Please excuse the dreadful joke!

 

Something I have been trying to build for the last N years, where N is >0x30, is to build an electronic organ. Every time I start building something, technology moves on. The first attempt uses a top octave generator IC followed by loads of divider IC, and keying was done by a shed-load of SN74L00N quad NAND gates. Sadly they leaked  some audio when supposed to be off.

 

I see someone has built an organ tuner for his Trio electronic theatre organ ( an excellent project!). That uses two free-phase oscillators per note, so you can get beat notes when things are very slightly out of tune, and this is often considered a good thing. Organ music can sound a bit dull if everything is spot on; those beat notes give an added dimension.

 

I also have an organ console, but this is much smaller. It is a Riha Allegro, and probably made around 1970; sadly there is very little information available. Each key has about 6 contacts, one per octave, and that is its main problem: the contacts are now very unreliable.

 

This project will use an Arduino Vidor 4000  and some digital-to-analogue converters, type and quantity so far undecided.

 

The master plan is to take in MIDI serial data commands. Many people convert their organ console over to MIDI and that in itself would make a nice FPGA project using the cheap Cyclone II boards available with 0.1-inch pins such that all 65 notes could be fed into the FPGA ( one per manual ) and the output would of course be MIDI data. This technique of DC keying avoids one diode per key when multiplexing and all that EMC noise generation of high rise time signals emitted from the long cables.

 

My last organ attempt used a dsPIC30F6014 if I remember correctly. It used the DSP section to generate sine waves. These could be added together in variable proportions to give a note its tonal quality. That was reasonably successful as it could generate 60 sine waves simultaneously. But that is not really enough. 60 sine waves allows 10 keys to be pressed and each key could have a fundamental tone plus 5 harmonics. But pipe organs are far more complicated. In order to change volume, either a selection of pipes would be enclosed in a box with shutters that could open and close, or more pipes could be used by pulling out more stops. Then there are stops which are octave couplers, which play an octave above, and mixtures, which can play 4 or 5 extra pipes for each note pressed by the organist. Net result is probably 1,000 sine waves would be a good place to start, to properly emulate a large pipe organ.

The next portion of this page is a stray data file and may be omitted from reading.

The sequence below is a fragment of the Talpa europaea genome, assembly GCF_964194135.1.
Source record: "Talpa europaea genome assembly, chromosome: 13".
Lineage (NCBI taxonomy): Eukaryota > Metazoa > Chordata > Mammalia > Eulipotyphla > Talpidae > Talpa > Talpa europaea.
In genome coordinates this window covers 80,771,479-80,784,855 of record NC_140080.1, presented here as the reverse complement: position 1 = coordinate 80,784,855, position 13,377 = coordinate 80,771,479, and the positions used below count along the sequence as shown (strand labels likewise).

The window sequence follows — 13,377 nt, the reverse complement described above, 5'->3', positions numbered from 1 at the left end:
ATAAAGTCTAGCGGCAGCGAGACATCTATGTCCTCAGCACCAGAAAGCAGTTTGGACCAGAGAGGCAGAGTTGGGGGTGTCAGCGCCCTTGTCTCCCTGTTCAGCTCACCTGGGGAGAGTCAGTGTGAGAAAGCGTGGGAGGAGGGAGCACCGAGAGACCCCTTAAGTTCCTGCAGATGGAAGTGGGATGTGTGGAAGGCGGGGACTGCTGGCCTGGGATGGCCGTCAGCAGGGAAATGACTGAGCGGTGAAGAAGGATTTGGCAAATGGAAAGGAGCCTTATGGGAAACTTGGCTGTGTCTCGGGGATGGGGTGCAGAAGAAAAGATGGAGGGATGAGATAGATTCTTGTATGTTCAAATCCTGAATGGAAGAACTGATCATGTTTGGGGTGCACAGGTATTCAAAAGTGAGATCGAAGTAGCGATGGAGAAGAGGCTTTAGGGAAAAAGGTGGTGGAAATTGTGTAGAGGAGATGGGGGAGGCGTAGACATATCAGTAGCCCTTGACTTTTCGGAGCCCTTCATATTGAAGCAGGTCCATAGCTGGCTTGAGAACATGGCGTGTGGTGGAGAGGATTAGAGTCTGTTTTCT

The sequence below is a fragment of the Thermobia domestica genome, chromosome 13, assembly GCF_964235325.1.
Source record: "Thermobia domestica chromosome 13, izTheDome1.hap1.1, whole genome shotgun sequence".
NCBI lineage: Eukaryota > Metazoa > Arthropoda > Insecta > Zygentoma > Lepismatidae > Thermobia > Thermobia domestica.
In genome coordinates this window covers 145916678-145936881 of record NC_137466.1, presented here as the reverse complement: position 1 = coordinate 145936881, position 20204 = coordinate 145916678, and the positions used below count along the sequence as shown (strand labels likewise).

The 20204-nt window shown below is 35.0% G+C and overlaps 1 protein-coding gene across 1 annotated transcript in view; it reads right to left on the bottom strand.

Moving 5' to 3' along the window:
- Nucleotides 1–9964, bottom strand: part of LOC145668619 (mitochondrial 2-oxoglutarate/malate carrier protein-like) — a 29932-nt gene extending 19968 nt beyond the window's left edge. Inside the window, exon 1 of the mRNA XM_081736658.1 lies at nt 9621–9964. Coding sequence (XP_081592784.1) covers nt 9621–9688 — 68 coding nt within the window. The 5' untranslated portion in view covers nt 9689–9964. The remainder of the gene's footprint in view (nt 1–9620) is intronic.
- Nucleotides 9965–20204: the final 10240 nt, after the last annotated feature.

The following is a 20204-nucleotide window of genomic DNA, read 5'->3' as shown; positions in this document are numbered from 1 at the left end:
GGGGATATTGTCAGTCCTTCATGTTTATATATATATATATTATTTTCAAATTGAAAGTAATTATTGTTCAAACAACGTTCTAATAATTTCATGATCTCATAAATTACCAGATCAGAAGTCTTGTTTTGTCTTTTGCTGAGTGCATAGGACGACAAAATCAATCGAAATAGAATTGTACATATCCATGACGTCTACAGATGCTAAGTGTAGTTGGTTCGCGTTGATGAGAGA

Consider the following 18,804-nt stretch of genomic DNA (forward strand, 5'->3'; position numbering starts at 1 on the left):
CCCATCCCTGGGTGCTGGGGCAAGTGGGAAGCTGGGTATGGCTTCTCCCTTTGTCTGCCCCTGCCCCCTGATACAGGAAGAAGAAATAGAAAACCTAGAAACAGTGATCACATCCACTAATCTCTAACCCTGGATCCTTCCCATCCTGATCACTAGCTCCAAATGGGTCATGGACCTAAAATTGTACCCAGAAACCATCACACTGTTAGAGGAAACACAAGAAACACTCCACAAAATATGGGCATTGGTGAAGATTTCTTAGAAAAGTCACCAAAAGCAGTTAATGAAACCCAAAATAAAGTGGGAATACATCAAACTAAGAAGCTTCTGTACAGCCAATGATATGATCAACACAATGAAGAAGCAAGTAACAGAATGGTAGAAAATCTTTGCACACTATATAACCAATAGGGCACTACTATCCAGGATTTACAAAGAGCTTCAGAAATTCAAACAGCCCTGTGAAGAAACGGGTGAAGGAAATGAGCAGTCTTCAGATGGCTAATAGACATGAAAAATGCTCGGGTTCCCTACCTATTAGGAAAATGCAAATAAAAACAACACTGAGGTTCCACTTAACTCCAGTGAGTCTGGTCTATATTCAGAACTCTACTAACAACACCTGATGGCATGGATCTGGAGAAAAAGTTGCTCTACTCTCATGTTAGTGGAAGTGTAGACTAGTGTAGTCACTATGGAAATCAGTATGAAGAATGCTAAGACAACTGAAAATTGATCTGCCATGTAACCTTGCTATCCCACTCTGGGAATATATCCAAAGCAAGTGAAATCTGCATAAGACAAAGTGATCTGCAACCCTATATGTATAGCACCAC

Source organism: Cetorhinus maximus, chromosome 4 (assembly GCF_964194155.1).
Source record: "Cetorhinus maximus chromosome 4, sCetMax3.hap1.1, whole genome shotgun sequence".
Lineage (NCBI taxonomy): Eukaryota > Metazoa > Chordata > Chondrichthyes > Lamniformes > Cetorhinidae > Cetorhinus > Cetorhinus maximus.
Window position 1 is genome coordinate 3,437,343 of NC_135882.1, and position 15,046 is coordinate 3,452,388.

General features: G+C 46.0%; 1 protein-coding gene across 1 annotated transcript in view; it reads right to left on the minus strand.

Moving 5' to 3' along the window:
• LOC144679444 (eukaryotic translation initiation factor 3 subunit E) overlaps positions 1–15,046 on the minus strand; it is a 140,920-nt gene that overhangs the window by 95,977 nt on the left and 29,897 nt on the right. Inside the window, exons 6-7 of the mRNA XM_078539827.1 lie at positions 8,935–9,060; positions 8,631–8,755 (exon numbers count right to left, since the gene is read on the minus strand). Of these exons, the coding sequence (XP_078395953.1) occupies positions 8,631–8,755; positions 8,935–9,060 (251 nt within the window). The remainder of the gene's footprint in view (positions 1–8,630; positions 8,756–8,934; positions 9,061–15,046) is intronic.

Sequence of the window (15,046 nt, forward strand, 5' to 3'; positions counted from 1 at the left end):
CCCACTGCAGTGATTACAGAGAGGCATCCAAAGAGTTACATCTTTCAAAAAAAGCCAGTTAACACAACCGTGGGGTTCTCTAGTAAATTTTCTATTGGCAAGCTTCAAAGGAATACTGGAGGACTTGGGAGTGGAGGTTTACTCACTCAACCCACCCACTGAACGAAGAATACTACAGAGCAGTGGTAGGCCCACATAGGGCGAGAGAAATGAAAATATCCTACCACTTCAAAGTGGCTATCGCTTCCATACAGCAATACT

I think an FPGA would not have any trouble achieving this number of simultaneous sine waves.

 

Each sine wave  has its own frequency value and would be generated as a numerically-controlled oscillator using the FPGA's multipliers/accumulators. An FPGA has many of these so the workload can be shared out. The frequency table therefore allows all notes to be just a tad off their ideal frequency, and also the ability to change tuning scale from equal temperament to anything else is very easily done. In fact it would be simple to generate both sine and square waves so our friend with the Trio could feed those signals into the analogue filter circuitry and get the same audio output but with zero tuning hassle!

 

Generating all the sine waves and adding up harmonically-related ones to generate the correct tone only achieves a steady-state correlation with a real organ pipe. What is missing are the interesting bits when air is first fed into the pipe and the sound coming out varies dynamically. This can probably be simulated by generating white noise in a shift register and then filtering that with digital filters ( FIR or IIR) whose parameters could vary as a function of time.

 

Real pipe organs have each rank of pipes carefully ordered such that two pipes of similar frequency are not physically placed together, because they can act like couple tuned circuits. So this FPGA organ will need multiple loud-speakers and hence multiple analogue output channels, to achieve the same effect of sound coming from different directions for each note. How many loud-speakers? Answer: as many as possible!